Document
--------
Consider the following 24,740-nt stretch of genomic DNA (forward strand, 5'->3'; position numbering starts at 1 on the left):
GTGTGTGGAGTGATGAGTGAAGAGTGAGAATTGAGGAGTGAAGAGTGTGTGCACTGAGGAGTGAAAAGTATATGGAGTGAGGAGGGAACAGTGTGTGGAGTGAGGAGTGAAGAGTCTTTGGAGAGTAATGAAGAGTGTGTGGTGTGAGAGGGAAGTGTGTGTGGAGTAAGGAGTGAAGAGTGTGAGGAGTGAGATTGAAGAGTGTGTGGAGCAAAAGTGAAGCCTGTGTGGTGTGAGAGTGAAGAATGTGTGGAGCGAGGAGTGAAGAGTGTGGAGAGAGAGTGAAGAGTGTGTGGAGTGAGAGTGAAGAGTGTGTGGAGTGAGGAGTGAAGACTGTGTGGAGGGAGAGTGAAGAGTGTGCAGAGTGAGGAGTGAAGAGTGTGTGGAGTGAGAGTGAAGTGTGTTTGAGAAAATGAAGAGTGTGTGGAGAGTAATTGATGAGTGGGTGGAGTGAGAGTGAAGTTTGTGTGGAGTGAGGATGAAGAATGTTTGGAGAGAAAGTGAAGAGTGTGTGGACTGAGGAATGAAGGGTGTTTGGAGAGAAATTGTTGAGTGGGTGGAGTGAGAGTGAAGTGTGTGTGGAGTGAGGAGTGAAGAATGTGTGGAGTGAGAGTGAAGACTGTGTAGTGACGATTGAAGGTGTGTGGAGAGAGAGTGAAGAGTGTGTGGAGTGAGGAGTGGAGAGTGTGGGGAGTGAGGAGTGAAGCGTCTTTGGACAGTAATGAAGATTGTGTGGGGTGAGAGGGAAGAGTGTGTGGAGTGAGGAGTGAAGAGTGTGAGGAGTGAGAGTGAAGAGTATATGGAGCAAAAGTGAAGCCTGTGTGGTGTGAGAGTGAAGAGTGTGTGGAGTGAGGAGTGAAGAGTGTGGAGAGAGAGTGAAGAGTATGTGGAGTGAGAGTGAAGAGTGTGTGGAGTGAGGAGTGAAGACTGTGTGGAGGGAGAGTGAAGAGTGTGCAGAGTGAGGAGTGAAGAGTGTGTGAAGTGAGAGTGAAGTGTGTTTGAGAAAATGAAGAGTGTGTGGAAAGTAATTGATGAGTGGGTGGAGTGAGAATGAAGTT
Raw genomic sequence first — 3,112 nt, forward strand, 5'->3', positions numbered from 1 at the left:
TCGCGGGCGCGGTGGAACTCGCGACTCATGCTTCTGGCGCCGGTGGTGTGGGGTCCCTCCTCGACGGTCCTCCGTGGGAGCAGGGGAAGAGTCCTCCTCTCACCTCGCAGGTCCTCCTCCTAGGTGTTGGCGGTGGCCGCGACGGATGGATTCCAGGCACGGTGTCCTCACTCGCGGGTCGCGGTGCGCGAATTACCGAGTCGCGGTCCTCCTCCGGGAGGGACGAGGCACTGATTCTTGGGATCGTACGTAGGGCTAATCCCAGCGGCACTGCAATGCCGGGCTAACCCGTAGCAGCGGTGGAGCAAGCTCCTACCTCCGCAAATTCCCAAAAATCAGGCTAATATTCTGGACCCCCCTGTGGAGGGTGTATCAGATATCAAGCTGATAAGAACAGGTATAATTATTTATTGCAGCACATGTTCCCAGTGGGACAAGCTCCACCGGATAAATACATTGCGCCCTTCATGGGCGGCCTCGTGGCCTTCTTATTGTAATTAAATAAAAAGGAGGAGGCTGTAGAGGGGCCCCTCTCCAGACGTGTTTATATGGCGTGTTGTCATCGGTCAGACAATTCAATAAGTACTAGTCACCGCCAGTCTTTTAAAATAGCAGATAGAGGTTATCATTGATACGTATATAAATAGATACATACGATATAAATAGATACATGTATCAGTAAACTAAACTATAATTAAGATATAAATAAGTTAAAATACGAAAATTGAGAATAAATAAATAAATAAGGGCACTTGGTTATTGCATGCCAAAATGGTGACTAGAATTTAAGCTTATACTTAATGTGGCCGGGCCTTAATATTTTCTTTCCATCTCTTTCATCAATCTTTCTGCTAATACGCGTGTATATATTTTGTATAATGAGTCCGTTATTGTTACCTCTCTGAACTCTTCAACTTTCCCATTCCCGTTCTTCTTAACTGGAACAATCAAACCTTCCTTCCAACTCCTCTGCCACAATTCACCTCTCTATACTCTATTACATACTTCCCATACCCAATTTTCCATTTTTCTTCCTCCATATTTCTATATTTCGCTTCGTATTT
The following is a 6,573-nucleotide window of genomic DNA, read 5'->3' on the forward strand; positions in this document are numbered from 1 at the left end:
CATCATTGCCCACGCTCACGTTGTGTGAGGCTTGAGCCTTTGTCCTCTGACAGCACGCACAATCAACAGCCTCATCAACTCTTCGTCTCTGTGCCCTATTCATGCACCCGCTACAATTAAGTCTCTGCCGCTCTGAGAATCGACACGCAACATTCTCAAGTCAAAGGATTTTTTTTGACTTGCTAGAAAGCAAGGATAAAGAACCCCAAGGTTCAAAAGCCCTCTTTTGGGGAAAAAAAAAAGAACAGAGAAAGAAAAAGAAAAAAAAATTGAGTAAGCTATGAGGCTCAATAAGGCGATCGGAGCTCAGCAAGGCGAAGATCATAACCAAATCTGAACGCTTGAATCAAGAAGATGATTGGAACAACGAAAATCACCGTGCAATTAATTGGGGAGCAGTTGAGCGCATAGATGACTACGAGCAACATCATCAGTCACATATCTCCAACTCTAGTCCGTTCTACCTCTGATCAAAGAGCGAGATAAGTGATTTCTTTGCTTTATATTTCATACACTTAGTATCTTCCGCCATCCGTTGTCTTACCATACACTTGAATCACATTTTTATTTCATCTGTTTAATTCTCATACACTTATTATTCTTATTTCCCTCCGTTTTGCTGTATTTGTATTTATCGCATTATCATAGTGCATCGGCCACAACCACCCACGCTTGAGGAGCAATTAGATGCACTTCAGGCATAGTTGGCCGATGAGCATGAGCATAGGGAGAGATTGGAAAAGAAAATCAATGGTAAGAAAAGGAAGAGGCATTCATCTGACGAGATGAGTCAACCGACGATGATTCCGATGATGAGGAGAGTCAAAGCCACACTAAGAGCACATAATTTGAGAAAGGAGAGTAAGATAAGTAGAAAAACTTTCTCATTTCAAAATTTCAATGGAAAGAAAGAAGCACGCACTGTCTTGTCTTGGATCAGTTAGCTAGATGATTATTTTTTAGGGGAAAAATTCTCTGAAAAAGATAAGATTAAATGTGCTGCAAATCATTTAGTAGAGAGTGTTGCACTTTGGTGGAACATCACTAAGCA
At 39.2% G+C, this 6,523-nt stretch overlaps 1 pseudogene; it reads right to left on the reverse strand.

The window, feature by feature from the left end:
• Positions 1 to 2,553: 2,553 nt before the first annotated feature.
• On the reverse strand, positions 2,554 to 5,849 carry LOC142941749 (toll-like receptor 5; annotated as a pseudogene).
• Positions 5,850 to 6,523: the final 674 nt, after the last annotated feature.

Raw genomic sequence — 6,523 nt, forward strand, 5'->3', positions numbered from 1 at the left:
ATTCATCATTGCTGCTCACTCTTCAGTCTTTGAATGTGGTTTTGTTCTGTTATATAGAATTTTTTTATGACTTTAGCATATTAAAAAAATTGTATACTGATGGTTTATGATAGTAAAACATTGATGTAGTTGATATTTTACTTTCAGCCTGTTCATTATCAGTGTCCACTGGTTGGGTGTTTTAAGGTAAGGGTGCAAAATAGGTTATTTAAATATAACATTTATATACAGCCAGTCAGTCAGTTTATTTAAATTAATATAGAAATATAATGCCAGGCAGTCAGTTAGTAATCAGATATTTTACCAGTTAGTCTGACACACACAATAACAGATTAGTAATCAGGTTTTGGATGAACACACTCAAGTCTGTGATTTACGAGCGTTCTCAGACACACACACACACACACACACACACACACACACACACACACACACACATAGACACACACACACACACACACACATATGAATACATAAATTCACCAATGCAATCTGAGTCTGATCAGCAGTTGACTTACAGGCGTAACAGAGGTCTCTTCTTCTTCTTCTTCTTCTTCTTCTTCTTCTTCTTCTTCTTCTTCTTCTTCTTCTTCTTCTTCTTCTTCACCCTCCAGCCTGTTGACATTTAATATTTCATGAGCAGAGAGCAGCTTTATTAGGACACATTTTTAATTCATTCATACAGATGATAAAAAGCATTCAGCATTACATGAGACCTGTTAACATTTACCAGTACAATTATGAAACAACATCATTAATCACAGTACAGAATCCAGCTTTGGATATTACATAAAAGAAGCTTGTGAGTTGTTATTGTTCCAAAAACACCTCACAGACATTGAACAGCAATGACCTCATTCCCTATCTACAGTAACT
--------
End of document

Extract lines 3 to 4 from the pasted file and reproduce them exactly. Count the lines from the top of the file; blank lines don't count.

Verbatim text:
Raw genomic sequence first — 3,112 nt, forward strand, 5'->3', positions numbered from 1 at the left:
TCGCGGGCGCGGTGGAACTCGCGACTCATGCTTCTGGCGCCGGTGGTGTGGGGTCCCTCCTCGACGGTCCTCCGTGGGAGCAGGGGAAGAGTCCTCCTCTCACCTCGCAGGTCCTCCTCCTAGGTGTTGGCGGTGGCCGCGACGGATGGATTCCAGGCACGGTGTCCTCACTCGCGGGTCGCGGTGCGCGAATTACCGAGTCGCGGTCCTCCTCCGGGAGGGACGAGGCACTGATTCTTGGGATCGTACGTAGGGCTAATCCCAGCGGCACTGCAATGCCGGGCTAACCCGTAGCAGCGGTGGAGCAAGCTCCTACCTCCGCAAATTCCCAAAAATCAGGCTAATATTCTGGACCCCCCTGTGGAGGGTGTATCAGATATCAAGCTGATAAGAACAGGTATAATTATTTATTGCAGCACATGTTCCCAGTGGGACAAGCTCCACCGGATAAATACATTGCGCCCTTCATGGGCGGCCTCGTGGCCTTCTTATTGTAATTAAATAAAAAGGAGGAGGCTGTAGAGGGGCCCCTCTCCAGACGTGTTTATATGGCGTGTTGTCATCGGTCAGACAATTCAATAAGTACTAGTCACCGCCAGTCTTTTAAAATAGCAGATAGAGGTTATCATTGATACGTATATAAATAGATACATACGATATAAATAGATACATGTATCAGTAAACTAAACTATAATTAAGATATAAATAAGTTAAAATACGAAAATTGAGAATAAATAAATAAATAAGGGCACTTGGTTATTGCATGCCAAAATGGTGACTAGAATTTAAGCTTATACTTAATGTGGCCGGGCCTTAATATTTTCTTTCCATCTCTTTCATCAATCTTTCTGCTAATACGCGTGTATATATTTTGTATAATGAGTCCGTTATTGTTACCTCTCTGAACTCTTCAACTTTCCCATTCCCGTTCTTCTTAACTGGAACAATCAAACCTTCCTTCCAACTCCTCTGCCACAATTCACCTCTCTATACTCTATTACATACTTCCCATACCCAATTTTCCATTTTTCTTCCTCCATATTTCTATATTTCGCTTCGTATTT